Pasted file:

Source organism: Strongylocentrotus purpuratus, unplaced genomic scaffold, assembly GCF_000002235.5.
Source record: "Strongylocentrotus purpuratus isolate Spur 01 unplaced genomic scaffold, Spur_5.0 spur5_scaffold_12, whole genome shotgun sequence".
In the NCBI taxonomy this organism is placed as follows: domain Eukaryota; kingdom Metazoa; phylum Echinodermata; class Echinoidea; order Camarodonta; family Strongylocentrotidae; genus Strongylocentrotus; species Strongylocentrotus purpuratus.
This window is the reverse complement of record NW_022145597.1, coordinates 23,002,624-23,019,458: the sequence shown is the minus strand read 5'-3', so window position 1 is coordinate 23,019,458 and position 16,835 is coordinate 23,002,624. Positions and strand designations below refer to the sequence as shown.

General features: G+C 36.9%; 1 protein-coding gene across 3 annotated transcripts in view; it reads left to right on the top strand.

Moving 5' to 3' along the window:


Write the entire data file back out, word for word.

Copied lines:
Source organism: Strongylocentrotus purpuratus, unplaced genomic scaffold, assembly GCF_000002235.5.
Source record: "Strongylocentrotus purpuratus isolate Spur 01 unplaced genomic scaffold, Spur_5.0 spur5_scaffold_12, whole genome shotgun sequence".
In the NCBI taxonomy this organism is placed as follows: domain Eukaryota; kingdom Metazoa; phylum Echinodermata; class Echinoidea; order Camarodonta; family Strongylocentrotidae; genus Strongylocentrotus; species Strongylocentrotus purpuratus.
This window is the reverse complement of record NW_022145597.1, coordinates 23,002,624-23,019,458: the sequence shown is the minus strand read 5'-3', so window position 1 is coordinate 23,019,458 and position 16,835 is coordinate 23,002,624. Positions and strand designations below refer to the sequence as shown.

General features: G+C 36.9%; 1 protein-coding gene across 3 annotated transcripts in view; it reads left to right on the top strand.

Moving 5' to 3' along the window: